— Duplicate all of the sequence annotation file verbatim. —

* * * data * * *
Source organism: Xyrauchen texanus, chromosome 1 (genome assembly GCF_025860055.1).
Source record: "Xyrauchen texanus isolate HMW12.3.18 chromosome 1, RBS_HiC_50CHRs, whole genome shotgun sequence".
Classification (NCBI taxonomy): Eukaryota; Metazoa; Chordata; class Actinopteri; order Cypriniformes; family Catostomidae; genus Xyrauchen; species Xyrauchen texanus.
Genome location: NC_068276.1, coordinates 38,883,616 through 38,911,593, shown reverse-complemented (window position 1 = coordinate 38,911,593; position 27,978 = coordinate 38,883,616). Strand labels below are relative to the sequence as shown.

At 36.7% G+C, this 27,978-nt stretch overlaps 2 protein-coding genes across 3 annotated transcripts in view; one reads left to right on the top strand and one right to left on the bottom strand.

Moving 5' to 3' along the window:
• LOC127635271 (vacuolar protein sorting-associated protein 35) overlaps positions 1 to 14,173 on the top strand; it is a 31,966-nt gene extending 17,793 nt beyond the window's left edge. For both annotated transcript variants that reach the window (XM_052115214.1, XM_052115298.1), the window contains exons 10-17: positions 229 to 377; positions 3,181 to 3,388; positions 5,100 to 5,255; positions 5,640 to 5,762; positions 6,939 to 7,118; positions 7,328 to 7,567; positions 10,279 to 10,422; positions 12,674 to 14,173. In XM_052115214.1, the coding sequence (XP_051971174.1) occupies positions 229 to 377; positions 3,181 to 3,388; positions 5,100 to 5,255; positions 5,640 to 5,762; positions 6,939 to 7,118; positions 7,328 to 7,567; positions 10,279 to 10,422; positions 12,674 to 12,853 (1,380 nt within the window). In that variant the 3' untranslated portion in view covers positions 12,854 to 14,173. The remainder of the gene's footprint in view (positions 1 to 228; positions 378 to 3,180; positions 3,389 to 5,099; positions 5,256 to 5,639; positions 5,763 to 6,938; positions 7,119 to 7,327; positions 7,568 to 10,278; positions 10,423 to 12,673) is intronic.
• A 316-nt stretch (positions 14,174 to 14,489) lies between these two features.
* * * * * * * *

Source organism: Xyrauchen texanus, chromosome 1 (genome assembly GCF_025860055.1).
Source record: "Xyrauchen texanus isolate HMW12.3.18 chromosome 1, RBS_HiC_50CHRs, whole genome shotgun sequence".
Classification (NCBI taxonomy): Eukaryota; Metazoa; Chordata; class Actinopteri; order Cypriniformes; family Catostomidae; genus Xyrauchen; species Xyrauchen texanus.
Genome location: NC_068276.1, coordinates 38,883,616 through 38,911,593, shown reverse-complemented (window position 1 = coordinate 38,911,593; position 27,978 = coordinate 38,883,616). Strand labels below are relative to the sequence as shown.

At 36.7% G+C, this 27,978-nt stretch overlaps 2 protein-coding genes across 3 annotated transcripts in view; one reads left to right on the top strand and one right to left on the bottom strand.

Moving 5' to 3' along the window:
• LOC127635271 (vacuolar protein sorting-associated protein 35) overlaps positions 1 to 14,173 on the top strand; it is a 31,966-nt gene extending 17,793 nt beyond the window's left edge. For both annotated transcript variants that reach the window (XM_052115214.1, XM_052115298.1), the window contains exons 10-17: positions 229 to 377; positions 3,181 to 3,388; positions 5,100 to 5,255; positions 5,640 to 5,762; positions 6,939 to 7,118; positions 7,328 to 7,567; positions 10,279 to 10,422; positions 12,674 to 14,173. In XM_052115214.1, the coding sequence (XP_051971174.1) occupies positions 229 to 377; positions 3,181 to 3,388; positions 5,100 to 5,255; positions 5,640 to 5,762; positions 6,939 to 7,118; positions 7,328 to 7,567; positions 10,279 to 10,422; positions 12,674 to 12,853 (1,380 nt within the window). In that variant the 3' untranslated portion in view covers positions 12,854 to 14,173. The remainder of the gene's footprint in view (positions 1 to 228; positions 378 to 3,180; positions 3,389 to 5,099; positions 5,256 to 5,639; positions 5,763 to 6,938; positions 7,119 to 7,327; positions 7,568 to 10,278; positions 10,423 to 12,673) is intronic.
• A 316-nt stretch (positions 14,174 to 14,489) lies between these two features.